One of my favorite manga in the world is PLANETES, a down-to-earth, poignant, heartwarming series dealing with the issues of space travel in the near future. It ended too soon, but got adapted into an anime series. I was ecstatic and downloaded a fansub as soon as I found out. Ohhh, man. It didn’t capture the feeling of PLANETES at ALL. And what sucked even more was that people were eating it up with a spoon. And unfortunately there hasn’t been much else in anime since then to tackle the same sci-fi subject since. I was recently reminded that the anime adaptation of Moonlight Mile, which tackles a similar subject matter, was being released in the U.S. I decided to cross my fingers and Netflix the first volume, hoping that Moonlight Mile could recapture the same sense of wonder of space and the human spirit that the original PLANETES did.
(Note: Because of the nature of the content of this series and review, there’ll be some slightly more risqué screenshots than usual below. Be advised!)
Moonlight Mile begins with Gorou Saruwatari and “Lostman” Jack F. Woodbridge, two rugged adventure-seekers climbing Mt. Everest. After coming across another doomed expedition, they get to the peak and see the International Space Station (I’m not sure if it’s supposed to be the real-life one or a fictional model) hanging in the sky. With the highest peak on Earth already conquered, they decide to set their sights on space next.
Lucky for them that scientists discover large amounts of helium-3, a clean energy source, in the moon and NASA puts front a project to attempt to harness it. They need rugged (I mentioned they were rugged, right?) adventure-seekers (I mentioned they sought adventure, right?) like Gorou and Jack to volunteer for the mission. The lion’s share of the first volume dealt with Gorou and Jack (but mostly Gorou) struggling to become candidates and train in preparation for the mission.
OK, before I can even talk about anything else in this show, I have to get something else out of the way first. This show is completely sexist. All the women are amply breasted sex toys to be used by the men who are all heavily muscled stoic he-men. There’s several scenes in just these four episodes where the main characters are either fucking, or have just fucked, women. Now, sex in and of itself doesn’t bother me. But there’s almost no realistic depiction of gender here. The protagonists are basically just womanizing pigs, as far as I’m concerned. Gorou gets a job as a crane arm operator at a construction site and basically takes the cafeteria wench into his cockpit (or whatever you call it) and gives her a good ol’ pounding in-between shifts. The only woman in any position of power in the series so far is there because she fucks her way to the top, giving oral sex in hot tubs and whatnot. I realize that Japan never really had a Women’s Lib movement or anything, but this is pretty chauvinistic. Even for anime. I guess I’d expect this from hentai, but this stuff was broadcast on TV. For example:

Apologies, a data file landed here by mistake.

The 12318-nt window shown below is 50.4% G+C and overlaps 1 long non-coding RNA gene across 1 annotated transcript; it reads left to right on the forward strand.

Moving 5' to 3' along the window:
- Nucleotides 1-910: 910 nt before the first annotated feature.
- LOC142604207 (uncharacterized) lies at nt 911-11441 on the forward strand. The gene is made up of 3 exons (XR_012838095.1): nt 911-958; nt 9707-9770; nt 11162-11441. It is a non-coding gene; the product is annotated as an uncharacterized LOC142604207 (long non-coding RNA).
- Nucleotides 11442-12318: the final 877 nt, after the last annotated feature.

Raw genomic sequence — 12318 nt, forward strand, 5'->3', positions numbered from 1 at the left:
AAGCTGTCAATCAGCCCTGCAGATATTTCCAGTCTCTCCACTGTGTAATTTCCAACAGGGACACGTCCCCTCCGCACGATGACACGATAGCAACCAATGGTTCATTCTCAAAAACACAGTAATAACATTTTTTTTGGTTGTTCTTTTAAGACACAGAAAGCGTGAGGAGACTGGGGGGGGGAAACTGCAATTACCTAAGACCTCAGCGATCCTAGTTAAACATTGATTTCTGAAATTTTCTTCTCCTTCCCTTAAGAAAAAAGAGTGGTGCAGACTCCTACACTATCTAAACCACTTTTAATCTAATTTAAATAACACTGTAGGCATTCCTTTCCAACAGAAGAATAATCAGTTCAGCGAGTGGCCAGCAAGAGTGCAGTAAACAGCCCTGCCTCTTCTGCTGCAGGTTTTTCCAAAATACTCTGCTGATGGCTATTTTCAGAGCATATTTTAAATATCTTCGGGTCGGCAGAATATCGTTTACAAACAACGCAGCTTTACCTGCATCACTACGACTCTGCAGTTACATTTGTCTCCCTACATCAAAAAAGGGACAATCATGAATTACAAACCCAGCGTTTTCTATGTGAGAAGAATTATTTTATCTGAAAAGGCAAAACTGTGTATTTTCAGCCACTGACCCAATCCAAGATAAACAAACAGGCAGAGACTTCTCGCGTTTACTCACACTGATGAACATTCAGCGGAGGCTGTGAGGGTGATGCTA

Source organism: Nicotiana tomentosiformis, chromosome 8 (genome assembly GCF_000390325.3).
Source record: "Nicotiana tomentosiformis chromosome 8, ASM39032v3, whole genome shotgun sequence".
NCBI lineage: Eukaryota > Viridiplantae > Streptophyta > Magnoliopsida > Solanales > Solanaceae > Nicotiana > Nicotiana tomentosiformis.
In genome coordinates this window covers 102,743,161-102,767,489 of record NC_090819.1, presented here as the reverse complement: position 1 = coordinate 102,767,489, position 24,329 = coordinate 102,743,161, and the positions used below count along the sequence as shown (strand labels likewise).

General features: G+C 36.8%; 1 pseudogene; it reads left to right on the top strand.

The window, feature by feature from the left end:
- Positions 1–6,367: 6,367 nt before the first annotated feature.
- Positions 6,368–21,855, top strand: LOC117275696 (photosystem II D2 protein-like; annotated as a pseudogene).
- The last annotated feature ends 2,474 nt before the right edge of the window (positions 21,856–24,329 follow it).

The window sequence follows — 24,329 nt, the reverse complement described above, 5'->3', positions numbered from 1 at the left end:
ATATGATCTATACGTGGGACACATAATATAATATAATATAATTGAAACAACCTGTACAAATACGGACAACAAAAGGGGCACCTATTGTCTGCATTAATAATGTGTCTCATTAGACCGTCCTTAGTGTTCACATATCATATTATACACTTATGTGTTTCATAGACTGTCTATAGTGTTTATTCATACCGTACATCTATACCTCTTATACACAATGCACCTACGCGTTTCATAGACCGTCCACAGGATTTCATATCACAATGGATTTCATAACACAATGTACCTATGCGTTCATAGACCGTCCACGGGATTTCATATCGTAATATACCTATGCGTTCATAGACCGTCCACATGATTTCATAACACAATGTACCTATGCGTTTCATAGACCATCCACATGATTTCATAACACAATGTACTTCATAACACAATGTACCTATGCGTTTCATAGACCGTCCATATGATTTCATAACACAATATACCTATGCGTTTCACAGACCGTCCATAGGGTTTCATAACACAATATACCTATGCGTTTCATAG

And for how prehistoric it is when it comes to gender relations, it seems to be fairly progressive in other parts. Which baffles me. Anime are often pretty damn insular when it comes to showing characters of any ethnicity other than Japanese. Hell, when Revolutionary Girl Utena first aired in Japan, the television stations would get complaints because the main love interest was a black girl. This was in 1997. I guess it’s sort of cool, then, that the series shows a steady relationship between Gorou and an African-American woman. But then it sort of loses points when her kid brings up the possibility of marriage, causing Gorou to basically say, “Well, it was nice knowing you!” OH, GOROU, YOU RASCAL.
It’s tough to root for a character that is basically wish fulfillment for the common man. Gorou’s a rugged man’s man, having conquered Everest. He gets to quit his dull day job to go to NASA to train to become an astronaut because he’s some sort of genius and can operate any piece of machinery perfectly and can calculate complicated zero G physics on the fly and gets mad amounts of sex. I mean, I think the original manga author wrote this character with only one hand on the keys, if you catch my drift. He’s such a Mary Sue that it’s next to impossible to sympathize or put yourself in his shoes. I actually wanted Gorou to have one really devastating failure to shake all that fucking confidence out of him.
And this doesn’t seem to be an issue with the original Japanese script, but I’ll bring it up here because I watched the series dubbed. The dub, produced by the manufacturer of the DVD, ADV Films, is fairly homophobic. The characters often mockingly speak sexual innuendo to each other. When the aforementioned black girlfriend is watching Gorou on TV, a lispy-voiced bystander asks, “Hey, isn’t that your boyfriend?” She replies, “Why? You girls want a crack at him?” This reoccurs throughout the DVD. It’s fairly off-putting. The only reason I found out it was a problem only on the dub was when I tried to get a screenshot as an example, so I turned on subtitles and the dialogue shown was different than the dialogue for the English script. I really don’t know why they felt they had to do this, as it shows the writer to be a fairly immature and crass individual. Definitely not something that needed to be in a professional production like this.
So after all these cons, is there any reason to keep watching? Eh, if you ignore all the machismo drenching the script, the plot is fairly intriguing so far. And the animation is decent. It’s definitely scratching an itch that the PLANETES anime didn’t. And there’s possibility that the characters could develop and improve over time. Maybe Jack and Gorou get humbled a little or meet a woman that they can’t just tell to strip and bend over? I dunno. I’ll find out eventually, but I’m not in a rush. You shouldn’t be, either.